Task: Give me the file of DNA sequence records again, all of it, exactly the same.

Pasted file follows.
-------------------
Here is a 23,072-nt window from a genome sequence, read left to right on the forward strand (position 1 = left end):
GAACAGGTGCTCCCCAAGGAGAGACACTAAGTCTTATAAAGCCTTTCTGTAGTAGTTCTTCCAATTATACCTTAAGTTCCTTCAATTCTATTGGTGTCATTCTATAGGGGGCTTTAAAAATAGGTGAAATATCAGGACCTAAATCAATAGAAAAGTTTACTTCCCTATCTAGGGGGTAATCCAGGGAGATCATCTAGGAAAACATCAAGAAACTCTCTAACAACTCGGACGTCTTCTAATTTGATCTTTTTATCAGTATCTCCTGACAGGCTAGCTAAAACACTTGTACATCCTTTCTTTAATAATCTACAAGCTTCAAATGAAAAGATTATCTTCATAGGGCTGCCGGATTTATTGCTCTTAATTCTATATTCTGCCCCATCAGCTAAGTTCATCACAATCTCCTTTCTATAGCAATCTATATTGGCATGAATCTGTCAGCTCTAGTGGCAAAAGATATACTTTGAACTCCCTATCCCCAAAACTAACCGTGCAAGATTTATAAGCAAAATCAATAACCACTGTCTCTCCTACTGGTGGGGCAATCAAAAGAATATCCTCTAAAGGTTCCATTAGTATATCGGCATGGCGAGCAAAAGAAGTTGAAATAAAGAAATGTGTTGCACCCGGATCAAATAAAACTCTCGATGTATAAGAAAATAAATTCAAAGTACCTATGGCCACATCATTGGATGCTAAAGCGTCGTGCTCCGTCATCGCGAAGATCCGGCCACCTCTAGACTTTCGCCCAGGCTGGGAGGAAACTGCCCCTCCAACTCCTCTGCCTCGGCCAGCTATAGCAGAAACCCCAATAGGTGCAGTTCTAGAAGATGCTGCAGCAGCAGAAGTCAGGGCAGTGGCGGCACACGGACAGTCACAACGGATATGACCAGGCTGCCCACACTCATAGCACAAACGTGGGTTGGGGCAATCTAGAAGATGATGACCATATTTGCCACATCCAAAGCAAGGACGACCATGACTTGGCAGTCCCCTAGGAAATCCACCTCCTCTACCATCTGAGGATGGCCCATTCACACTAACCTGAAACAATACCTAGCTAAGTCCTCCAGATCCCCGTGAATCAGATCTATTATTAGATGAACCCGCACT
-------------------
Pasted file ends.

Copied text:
Here is a 23,072-nt window from a genome sequence, read left to right on the forward strand (position 1 = left end):
GAACAGGTGCTCCCCAAGGAGAGACACTAAGTCTTATAAAGCCTTTCTGTAGTAGTTCTTCCAATTATACCTTAAGTTCCTTCAATTCTATTGGTGTCATTCTATAGGGGGCTTTAAAAATAGGTGAAATATCAGGACCTAAATCAATAGAAAAGTTTACTTCCCTATCTAGGGGGTAATCCAGGGAGATCATCTAGGAAAACATCAAGAAACTCTCTAACAACTCGGACGTCTTCTAATTTGATCTTTTTATCAGTATCTCCTGACAGGCTAGCTAAAACACTTGTACATCCTTTCTTTAATAATCTACAAGCTTCAAATGAAAAGATTATCTTCATAGGGCTGCCGGATTTATTGCTCTTAATTCTATATTCTGCCCCATCAGCTAAGTTCATCACAATCTCCTTTCTATAGCAATCTATATTGGCATGAATCTGTCAGCTCTAGTGGCAAAAGATATACTTTGAACTCCCTATCCCCAAAACTAACCGTGCAAGATTTATAAGCAAAATCAATAACCACTGTCTCTCCTACTGGTGGGGCAATCAAAAGAATATCCTCTAAAGGTTCCATTAGTATATCGGCATGGCGAGCAAAAGAAGTTGAAATAAAGAAATGTGTTGCACCCGGATCAAATAAAACTCTCGATGTATAAGAAAATAAATTCAAAGTACCTATGGCCACATCATTGGATGCTAAAGCGTCGTGCTCCGTCATCGCGAAGATCCGGCCACCTCTAGACTTTCGCCCAGGCTGGGAGGAAACTGCCCCTCCAACTCCTCTGCCTCGGCCAGCTATAGCAGAAACCCCAATAGGTGCAGTTCTAGAAGATGCTGCAGCAGCAGAAGTCAGGGCAGTGGCGGCACACGGACAGTCACAACGGATATGACCAGGCTGCCCACACTCATAGCACAAACGTGGGTTGGGGCAATCTAGAAGATGATGACCATATTTGCCACATCCAAAGCAAGGACGACCATGACTTGGCAGTCCCCTAGGAAATCCACCTCCTCTACCATCTGAGGATGGCCCATTCACACTAACCTGAAACAATACCTAGCTAAGTCCTCCAGATCCCCGTGAATCAGATCTATTATTAGATGAACCCGCACT